BALTHASAR KEHI is originally from Timor, both East and West, along the colonial border. Balthasar studied and worked in different parts of Indonesia, and also in East Timor at schools and tertiary institutions and has also worked with charity organizations. He had been with the University of Melbourne since 1999 in different departments or schools on a casual basis and was with other universities in Melbourne and a charity organization. He studied academic psychology and philosophy in Chicago and San Diego and New York City where he was awarded a PhD degree in Western Philosophy and Education by Columbia University (1993). Although academically trained in secular Western philosophy and psychology emphasizing cold reason and hard facts, his personal interest is in the spirituality of his indigenous/ancestral religion (ulik), of the Abrahamic traditions (Judaism, Christianity and Islam namely Sufism), Taoism, Buddhism and Sanathana Dharma (Hinduism). Every time he visits his community in East and West Timor, he goes to the graves of his ancestors to pray and to remind himself of the mortality of human body. Then he goes to the sacred house of his community to attend a spiritual ceremony conducted by wise elders of the community, opening himself to grace (matak malirin) and humbly surrendering his mortal ego to the invisible, birthless and deathless One (Maromak). Joyfully and gratefully he shares a blessed meal with the community—the meal which has been symbolically offered first to deity, ancestors and the spirits of the custodians of the sacred lands, waters, hills, forest, stones and house. Dr Kehi may be contacted at email@example.com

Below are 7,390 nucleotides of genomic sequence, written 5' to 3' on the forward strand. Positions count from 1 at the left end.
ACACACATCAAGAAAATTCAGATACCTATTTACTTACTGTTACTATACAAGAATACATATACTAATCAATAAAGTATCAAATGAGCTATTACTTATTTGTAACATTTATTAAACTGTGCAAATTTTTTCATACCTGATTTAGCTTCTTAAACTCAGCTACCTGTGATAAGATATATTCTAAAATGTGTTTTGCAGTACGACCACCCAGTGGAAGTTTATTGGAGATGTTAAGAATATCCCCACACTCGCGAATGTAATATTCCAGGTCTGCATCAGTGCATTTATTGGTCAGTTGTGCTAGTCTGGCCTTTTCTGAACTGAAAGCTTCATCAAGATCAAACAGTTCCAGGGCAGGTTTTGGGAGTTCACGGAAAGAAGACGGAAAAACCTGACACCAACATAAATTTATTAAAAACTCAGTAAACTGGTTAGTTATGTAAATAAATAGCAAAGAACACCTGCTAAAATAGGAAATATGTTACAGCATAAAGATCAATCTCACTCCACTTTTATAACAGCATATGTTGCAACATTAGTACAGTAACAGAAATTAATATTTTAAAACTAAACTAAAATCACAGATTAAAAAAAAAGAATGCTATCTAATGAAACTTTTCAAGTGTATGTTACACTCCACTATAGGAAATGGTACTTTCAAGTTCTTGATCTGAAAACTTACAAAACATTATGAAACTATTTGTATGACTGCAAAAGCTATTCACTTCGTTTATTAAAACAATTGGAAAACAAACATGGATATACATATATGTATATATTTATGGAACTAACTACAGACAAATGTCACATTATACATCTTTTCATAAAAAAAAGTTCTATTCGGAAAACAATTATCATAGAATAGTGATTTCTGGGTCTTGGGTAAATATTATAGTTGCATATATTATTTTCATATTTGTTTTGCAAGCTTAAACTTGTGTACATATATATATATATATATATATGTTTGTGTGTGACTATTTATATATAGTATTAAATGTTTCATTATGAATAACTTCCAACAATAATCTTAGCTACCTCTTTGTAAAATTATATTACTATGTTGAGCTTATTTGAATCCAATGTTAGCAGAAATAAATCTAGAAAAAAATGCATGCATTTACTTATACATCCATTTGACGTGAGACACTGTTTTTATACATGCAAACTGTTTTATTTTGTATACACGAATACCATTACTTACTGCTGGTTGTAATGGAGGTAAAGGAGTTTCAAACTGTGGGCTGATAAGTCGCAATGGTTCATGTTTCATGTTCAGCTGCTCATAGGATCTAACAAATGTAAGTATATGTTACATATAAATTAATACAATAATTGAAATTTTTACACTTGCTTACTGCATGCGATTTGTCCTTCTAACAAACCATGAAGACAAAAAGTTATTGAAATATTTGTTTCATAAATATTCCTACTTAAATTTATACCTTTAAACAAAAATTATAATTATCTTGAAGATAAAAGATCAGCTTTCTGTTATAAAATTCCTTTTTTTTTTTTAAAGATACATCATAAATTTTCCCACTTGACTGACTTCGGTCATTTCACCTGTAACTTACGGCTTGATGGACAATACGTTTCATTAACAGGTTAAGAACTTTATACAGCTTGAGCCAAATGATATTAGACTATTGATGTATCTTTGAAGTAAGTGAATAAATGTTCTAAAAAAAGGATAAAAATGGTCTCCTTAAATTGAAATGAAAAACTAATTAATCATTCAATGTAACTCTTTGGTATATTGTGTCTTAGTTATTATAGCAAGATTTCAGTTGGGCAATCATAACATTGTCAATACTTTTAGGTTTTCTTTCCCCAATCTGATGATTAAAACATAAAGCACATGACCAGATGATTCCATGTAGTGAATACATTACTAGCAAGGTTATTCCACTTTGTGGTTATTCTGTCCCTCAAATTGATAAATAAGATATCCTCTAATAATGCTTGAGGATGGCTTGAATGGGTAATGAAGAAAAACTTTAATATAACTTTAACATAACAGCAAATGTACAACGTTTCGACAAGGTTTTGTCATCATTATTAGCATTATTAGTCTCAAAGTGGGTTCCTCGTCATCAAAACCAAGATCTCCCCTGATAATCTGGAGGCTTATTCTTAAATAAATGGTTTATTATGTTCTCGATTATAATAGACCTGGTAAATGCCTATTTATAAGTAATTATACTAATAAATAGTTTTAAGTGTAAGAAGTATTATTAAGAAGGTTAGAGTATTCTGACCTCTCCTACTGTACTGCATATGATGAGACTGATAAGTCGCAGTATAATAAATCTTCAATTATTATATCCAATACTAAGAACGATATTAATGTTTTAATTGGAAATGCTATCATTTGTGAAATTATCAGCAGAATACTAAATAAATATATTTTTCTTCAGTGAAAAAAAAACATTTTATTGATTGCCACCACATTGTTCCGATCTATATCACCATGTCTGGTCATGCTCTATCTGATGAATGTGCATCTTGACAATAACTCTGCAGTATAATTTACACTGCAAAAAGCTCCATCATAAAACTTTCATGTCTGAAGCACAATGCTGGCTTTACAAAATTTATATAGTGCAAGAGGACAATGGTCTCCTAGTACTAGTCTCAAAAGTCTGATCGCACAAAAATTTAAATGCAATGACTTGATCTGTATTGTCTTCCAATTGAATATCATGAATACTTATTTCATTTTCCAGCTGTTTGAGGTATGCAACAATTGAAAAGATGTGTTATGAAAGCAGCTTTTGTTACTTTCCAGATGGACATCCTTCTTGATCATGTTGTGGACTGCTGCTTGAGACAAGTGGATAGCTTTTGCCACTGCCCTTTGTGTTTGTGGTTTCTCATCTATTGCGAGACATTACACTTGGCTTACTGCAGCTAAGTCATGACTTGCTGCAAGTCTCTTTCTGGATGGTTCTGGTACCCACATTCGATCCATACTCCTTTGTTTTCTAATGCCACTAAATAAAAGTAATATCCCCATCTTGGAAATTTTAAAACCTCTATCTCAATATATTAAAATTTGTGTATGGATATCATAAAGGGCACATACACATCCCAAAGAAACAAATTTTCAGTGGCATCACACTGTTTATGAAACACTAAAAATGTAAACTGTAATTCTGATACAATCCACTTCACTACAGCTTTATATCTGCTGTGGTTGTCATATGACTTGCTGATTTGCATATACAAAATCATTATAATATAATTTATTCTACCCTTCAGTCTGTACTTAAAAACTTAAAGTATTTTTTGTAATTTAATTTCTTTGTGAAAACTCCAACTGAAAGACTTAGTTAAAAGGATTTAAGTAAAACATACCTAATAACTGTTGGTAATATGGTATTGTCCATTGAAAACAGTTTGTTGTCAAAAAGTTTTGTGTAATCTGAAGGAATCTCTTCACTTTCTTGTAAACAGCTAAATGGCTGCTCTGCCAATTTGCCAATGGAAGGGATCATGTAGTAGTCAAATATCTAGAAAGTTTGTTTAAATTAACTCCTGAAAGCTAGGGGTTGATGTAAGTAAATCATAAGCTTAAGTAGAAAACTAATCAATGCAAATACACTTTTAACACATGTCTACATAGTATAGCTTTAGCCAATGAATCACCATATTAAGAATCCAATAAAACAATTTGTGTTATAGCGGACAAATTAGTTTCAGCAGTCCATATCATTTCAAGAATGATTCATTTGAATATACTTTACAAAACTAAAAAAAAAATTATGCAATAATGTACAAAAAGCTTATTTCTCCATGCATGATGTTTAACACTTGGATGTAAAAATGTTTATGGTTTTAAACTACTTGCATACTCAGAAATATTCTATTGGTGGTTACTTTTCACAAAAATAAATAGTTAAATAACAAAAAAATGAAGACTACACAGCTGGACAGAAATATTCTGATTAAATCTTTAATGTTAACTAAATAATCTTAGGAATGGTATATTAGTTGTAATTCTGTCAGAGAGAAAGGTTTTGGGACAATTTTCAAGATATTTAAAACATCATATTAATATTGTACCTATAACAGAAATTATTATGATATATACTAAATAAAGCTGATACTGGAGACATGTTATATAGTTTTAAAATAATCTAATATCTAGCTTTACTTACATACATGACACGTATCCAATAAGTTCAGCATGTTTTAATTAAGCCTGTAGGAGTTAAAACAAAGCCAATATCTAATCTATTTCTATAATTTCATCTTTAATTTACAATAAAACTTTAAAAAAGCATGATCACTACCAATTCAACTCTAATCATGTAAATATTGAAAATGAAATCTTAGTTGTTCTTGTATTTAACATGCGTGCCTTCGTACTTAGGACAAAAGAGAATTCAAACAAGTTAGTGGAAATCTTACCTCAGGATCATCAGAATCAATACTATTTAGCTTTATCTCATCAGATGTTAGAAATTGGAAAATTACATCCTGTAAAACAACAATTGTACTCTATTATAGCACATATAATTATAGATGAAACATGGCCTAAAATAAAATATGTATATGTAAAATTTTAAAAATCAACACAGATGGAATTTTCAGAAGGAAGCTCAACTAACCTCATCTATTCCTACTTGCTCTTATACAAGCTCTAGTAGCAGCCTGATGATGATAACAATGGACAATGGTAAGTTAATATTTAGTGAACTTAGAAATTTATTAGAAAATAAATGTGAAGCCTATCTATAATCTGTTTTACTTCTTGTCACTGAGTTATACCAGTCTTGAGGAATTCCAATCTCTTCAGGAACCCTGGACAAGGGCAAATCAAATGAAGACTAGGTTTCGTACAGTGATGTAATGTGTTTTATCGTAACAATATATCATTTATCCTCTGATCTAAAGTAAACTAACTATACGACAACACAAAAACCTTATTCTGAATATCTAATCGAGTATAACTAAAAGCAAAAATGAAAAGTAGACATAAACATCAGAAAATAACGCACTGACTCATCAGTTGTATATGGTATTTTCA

LISA PALMER teaches and researches on indigenous environmental knowledge and practices at the University of Melbourne. She lives in Melbourne and regularly travels to Timor-Leste to carry out research and visit extended family. Her research is focused on south-east Asia (particularly Timor-Leste) and indigenous Australia. She has published widely and is the author of an ethnography on people’s complex relations with water in Timor-Leste titled Water Politics and Spiritual Ecology: Custom, environmental governance and development (2015, Routledge, London). She may be contacted at firstname.lastname@example.org
This attitude is reflected in the title of the 1867 book by Alfonso de Castro, the Colonial Governor of Portuguese Timor (de Castro 1867). De Castro oversaw the separation of Timor into Portuguese Timor and Dutch Timor in 1859.
This research has been supported by an Australian Research Council Grant (ARC DP160104519). The authors dedicate this article to the late Mau Suri (Suri Burak Uma Kiik Fatumea), Hironimus Asuk Tita and the people of Koba Lima. They also thank the special issue editors for their support, anonymous reviewers for their comments and Tamsin Wagner for her editorial assistance. All errors and omissions are ours.